Shower Faucet That Won’t Turn Off All the Way – How to Fix It

Shower faucets that won’t shut off completely can be a major nuisance, particularly if it causes your water bill to soar. In this article, we’ll provide some easy solutions so you can enjoy your shower once more without worry.

First, shut off the water at the main valve. Afterward, take a picture of your faucet and its handles so you have it handy in case you ever need replacement parts in the future.

Fix 1: Tighten the Handle Screw

Some faucet handles may have a screw that comes loose and prevents them from turning off completely. This is an issue that often arises, and you can fix it easily with some tools. Start by tightening the handle screw.

There are several reasons why a screw may become loose. One possibility is mineral deposits from water in the screw’s mechanism that makes it turn easily. You can try cleaning the handle to temporarily solve this problem.

If the above method doesn’t work, try tightening the set screw holding the handle in place with either a hex wrench or screwdriver for side-mount screws, and/or using a flathead screwdriver for top-mount screws.

You should be able to locate the screw on the center of your shower handle by prying off its cap. Generally located at the front of the knob, this cap displays either a manufacturer’s logo or a circle with blue and red markings for hot and cold water.

To tighten the screw, use a hex wrench or screwdriver specifically designed for side-mount screws. Furthermore, applying threadlocking compound on the threads of the screw helps prevent it from backing out again.

Other than a loose screw, another possible reason why the handle won’t turn off completely is damage. This usually occurs when the stem tip has ridges that attach to those inside the handle.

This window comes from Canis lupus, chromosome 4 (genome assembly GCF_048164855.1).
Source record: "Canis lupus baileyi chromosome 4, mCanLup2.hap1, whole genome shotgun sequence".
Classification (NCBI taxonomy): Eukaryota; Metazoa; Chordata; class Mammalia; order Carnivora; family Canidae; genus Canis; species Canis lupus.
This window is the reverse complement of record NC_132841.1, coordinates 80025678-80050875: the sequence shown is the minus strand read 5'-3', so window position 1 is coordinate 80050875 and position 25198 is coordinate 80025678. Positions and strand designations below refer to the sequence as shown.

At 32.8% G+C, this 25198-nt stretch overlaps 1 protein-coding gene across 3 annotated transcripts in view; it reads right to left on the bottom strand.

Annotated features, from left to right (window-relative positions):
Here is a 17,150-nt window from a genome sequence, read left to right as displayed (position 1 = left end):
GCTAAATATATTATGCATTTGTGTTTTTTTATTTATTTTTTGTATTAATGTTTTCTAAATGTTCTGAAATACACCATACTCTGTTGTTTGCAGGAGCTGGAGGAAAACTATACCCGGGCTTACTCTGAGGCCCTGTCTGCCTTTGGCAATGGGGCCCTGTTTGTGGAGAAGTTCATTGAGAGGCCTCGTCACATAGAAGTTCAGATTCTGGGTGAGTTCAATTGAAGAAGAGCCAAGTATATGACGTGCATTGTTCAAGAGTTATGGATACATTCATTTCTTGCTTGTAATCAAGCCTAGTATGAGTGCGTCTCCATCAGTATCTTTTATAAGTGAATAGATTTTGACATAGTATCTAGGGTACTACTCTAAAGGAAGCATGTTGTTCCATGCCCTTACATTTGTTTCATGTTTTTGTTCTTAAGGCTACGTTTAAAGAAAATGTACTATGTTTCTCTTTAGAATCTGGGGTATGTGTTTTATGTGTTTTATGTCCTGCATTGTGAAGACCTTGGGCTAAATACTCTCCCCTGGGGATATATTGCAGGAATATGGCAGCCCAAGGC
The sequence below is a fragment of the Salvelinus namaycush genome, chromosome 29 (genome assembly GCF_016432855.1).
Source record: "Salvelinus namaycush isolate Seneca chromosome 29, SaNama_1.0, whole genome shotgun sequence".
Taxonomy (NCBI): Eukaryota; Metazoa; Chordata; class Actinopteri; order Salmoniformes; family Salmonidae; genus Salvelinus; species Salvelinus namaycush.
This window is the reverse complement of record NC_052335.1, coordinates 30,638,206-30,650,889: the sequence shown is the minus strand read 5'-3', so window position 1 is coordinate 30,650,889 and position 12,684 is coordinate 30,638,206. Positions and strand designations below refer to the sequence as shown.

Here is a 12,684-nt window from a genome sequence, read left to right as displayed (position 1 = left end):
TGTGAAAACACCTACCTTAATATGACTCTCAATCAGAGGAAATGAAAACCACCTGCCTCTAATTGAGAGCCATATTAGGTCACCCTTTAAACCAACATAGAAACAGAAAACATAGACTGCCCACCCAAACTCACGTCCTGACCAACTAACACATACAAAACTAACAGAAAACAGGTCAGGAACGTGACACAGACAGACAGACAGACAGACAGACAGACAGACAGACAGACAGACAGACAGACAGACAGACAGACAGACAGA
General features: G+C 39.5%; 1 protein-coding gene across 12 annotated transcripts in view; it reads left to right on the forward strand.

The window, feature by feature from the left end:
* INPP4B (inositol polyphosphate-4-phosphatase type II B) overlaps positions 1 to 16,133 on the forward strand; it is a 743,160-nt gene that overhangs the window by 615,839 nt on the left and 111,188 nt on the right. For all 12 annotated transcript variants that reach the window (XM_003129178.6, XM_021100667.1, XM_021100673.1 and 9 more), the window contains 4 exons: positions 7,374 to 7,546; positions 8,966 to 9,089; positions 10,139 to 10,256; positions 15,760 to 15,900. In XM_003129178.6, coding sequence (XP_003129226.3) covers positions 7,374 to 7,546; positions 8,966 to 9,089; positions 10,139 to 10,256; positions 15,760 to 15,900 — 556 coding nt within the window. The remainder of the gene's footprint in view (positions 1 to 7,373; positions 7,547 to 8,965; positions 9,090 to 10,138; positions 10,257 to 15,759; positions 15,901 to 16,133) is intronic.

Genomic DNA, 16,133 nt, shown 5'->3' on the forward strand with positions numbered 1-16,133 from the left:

These ridges can become worn down over time, preventing the handle to securely grip around the stem of your faucet. Without being able to tighten securely when in the shower, your faucet won’t completely shut off all water flow.

If your shower isn’t functioning optimally, it’s essential to address the root cause of the issue promptly. Doing so can save both time and money in the long run; having this issue fixed before it worsens is recommended.

If your shower isn’t fully shutting off, it could be a sign that something is wrong with the valve. In this instance, replacing either the cartridge or valve may be necessary; these repairs are relatively straightforward but you must first turn off all water supply before beginning any work.

Fix 2: Replace the Cartridge

Your shower faucet is a fixture you likely use daily, and having issues can be frustrating. Fortunately, these issues are easy to resolve with just a few simple steps.

If the handle on your shower faucet isn’t fully turning off, it may be time to replace the cartridge. Replacing this part can restore your shower’s functionality while saving water at the same time.

Changeing a cartridge isn’t difficult and can be done by anyone with basic plumbing knowledge. Just remember to shut off the water before beginning and be cautious not to apply too much pressure when working on it.

To take out the cartridge, you will need to loosen both the plastic turning device and screw that holds it in place. This can be easily done with a screwdriver.

Once the parts have been looseened, slide them off the cartridge and set aside. Locate the cartridge retaining nut and unscrew it using pliers if necessary; alternatively, you could also try loosening this nut with your hand before taking it away from the faucet body.

Removing an old cartridge is a straightforward procedure; just remember to note its orientation so you can reinstall it in its proper place. For easier installation, add some special lube that your new cartridge comes with to make things go more smoothly.

Now, insert the new cartridge into the body of the faucet, making sure both cold and hot sides line up in exactly the same manner as before. This step is especially critical if you want to prevent reversing your water’s temperature.